ASTORIA, Ore. - For decades, Vern Wilson worked as a fabricator at shipyards across the Pacific Northwest, not knowing that the craft he was perfecting would someday lead him down a very different path.
Oh sure, he tinkered around in his shop after work and transformed pieces of dull, gray steel into works of beauty. But that was just a hobby.
"I started out just doing it for myself and the family," Vern said. "And people started saying 'hey, do you know what you have here? Maybe you could start selling it.' "
Vern took folks up on the idea and made a pleasant discovery - people really did like what he was making and they were willing to buy it.
So Vern made a business out of it; he even brought in his wife and son to help out. Today, his artwork can be found up and down the Oregon coast at restaurants, bars, hotels and many other places.
Vern is now 69 years old and no longer builds ships. He retired five years ago and has since thrown himself into his metal artwork. He and his son, 26-year-old Matthew Wilson, now spend their days in the shop at their home just outside of Astoria.
"I can't wait to get in my shop in the morning," said Vern. And his son, who has been working with his father in the shop since he was 14 years old, is never far behind.
The two spend countless hours cutting the steel with torches, pounding out the shapes on an old blacksmith anvil, polishing the steel with grinders and sanders and applying the color. And then mom, Ruth, comes in and puts on the clear coat.
The Wilsons talk freely about their process but are careful to leave certain things out to preserve some of their trade secrets.
"You know, some of those things I really don't like to give out because there are people out there kind of copying me," Vern said. "And I've got two words for them - good luck."
"We don't really tell people exactly how we do it," said Matthew, who spends most of his time creating the smaller magnets that are popular sellers.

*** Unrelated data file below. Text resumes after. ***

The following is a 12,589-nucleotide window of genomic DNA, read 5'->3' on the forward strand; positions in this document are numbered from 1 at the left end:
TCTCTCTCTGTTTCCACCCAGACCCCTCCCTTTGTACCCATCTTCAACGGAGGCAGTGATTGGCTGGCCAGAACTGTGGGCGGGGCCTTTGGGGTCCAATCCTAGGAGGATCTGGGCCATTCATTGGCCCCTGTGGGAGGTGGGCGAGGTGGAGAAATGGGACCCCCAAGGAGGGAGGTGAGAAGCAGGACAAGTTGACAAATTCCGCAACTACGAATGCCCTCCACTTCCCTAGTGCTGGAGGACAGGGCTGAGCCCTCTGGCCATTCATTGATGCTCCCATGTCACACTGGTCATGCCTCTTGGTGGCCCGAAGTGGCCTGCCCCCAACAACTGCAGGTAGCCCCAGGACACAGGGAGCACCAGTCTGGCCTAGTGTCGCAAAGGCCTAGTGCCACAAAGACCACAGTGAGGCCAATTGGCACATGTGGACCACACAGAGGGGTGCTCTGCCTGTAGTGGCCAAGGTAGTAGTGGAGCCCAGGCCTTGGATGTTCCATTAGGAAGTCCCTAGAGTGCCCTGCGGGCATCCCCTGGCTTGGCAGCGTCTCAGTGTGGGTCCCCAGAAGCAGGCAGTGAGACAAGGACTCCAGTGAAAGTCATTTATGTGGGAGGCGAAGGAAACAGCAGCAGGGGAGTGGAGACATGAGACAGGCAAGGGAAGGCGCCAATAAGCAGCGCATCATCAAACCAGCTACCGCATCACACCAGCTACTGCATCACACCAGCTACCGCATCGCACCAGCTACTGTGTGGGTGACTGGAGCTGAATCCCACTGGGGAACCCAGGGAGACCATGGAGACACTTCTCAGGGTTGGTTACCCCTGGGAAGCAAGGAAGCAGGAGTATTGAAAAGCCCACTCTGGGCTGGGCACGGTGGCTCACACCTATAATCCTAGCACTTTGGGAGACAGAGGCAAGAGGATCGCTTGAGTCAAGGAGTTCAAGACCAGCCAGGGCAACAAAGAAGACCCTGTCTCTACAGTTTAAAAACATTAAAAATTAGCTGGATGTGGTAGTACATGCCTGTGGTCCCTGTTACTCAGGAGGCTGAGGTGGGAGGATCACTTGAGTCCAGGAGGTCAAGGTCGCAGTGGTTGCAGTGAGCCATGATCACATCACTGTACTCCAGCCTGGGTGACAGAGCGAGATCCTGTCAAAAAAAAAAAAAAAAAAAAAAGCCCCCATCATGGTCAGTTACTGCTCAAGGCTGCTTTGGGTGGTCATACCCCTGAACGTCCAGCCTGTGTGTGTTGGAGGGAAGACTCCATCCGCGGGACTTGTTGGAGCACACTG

The father and son take great pride in what they create.
"Some artwork is made by machines - nobody works on it by hand," said Matthew. "Everything we do is done by hand. We make everything."
"I really and firmly believe that I am one of the first people to use heat and steel because I have so many years of metal fabrication," said Vern. "'
Vern said the family makes a modest amount money from the artwork but certainly not enough to make them well off.
"You've heard the term 'starving artist' - that's about what it is," said Vern. "There are good times and bad times. We've had really good years and we've had some really slow years."
But money is not what it's all about - it's about capturing a fleeting moment.
"I try to make my fish look like what they would look like when they're coming out of the water," said Vern. "You've only got a few minutes to see that color and then it starts to fade. You never get to take a beautiful fish like that home and show it to your friends. Because by the time they see it, it's all faded and it doesn't look the same."
Many consider Vern an artist but that's not exactly what he wants to be known as.
"I don't consider myself an artist," he said. "I consider myself a master craftsman. There's nothing I can't build. If it can be built, I can build it. That's what I'd rather be called because it's what I've spent my whole life doing."